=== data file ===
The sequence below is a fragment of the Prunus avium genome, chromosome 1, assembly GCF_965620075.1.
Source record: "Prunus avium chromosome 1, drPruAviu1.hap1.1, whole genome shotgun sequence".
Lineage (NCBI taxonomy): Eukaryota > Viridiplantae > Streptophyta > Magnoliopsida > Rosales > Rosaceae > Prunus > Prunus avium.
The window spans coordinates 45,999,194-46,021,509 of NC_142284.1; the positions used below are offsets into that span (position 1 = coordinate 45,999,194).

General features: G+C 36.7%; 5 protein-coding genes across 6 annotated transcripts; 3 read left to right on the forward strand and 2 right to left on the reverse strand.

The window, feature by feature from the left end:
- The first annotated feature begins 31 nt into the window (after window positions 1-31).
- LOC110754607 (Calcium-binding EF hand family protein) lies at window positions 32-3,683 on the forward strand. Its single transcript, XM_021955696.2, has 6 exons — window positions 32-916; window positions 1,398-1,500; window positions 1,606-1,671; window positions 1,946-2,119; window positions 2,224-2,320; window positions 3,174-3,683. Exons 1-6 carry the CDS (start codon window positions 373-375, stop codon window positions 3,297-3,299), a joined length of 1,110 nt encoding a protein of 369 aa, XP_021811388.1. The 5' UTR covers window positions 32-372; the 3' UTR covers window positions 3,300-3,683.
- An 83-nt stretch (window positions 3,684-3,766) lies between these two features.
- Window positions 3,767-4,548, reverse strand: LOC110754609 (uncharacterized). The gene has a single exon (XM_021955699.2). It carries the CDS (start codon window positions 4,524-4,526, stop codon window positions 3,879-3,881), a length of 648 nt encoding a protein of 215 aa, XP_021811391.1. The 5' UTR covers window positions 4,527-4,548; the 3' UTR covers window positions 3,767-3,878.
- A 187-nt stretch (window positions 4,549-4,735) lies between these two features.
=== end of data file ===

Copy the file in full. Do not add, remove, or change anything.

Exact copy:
The sequence below is a fragment of the Prunus avium genome, chromosome 1, assembly GCF_965620075.1.
Source record: "Prunus avium chromosome 1, drPruAviu1.hap1.1, whole genome shotgun sequence".
Lineage (NCBI taxonomy): Eukaryota > Viridiplantae > Streptophyta > Magnoliopsida > Rosales > Rosaceae > Prunus > Prunus avium.
The window spans coordinates 45,999,194-46,021,509 of NC_142284.1; the positions used below are offsets into that span (position 1 = coordinate 45,999,194).

General features: G+C 36.7%; 5 protein-coding genes across 6 annotated transcripts; 3 read left to right on the forward strand and 2 right to left on the reverse strand.

The window, feature by feature from the left end:
- The first annotated feature begins 31 nt into the window (after window positions 1-31).
- LOC110754607 (Calcium-binding EF hand family protein) lies at window positions 32-3,683 on the forward strand. Its single transcript, XM_021955696.2, has 6 exons — window positions 32-916; window positions 1,398-1,500; window positions 1,606-1,671; window positions 1,946-2,119; window positions 2,224-2,320; window positions 3,174-3,683. Exons 1-6 carry the CDS (start codon window positions 373-375, stop codon window positions 3,297-3,299), a joined length of 1,110 nt encoding a protein of 369 aa, XP_021811388.1. The 5' UTR covers window positions 32-372; the 3' UTR covers window positions 3,300-3,683.
- An 83-nt stretch (window positions 3,684-3,766) lies between these two features.
- Window positions 3,767-4,548, reverse strand: LOC110754609 (uncharacterized). The gene has a single exon (XM_021955699.2). It carries the CDS (start codon window positions 4,524-4,526, stop codon window positions 3,879-3,881), a length of 648 nt encoding a protein of 215 aa, XP_021811391.1. The 5' UTR covers window positions 4,527-4,548; the 3' UTR covers window positions 3,767-3,878.
- A 187-nt stretch (window positions 4,549-4,735) lies between these two features.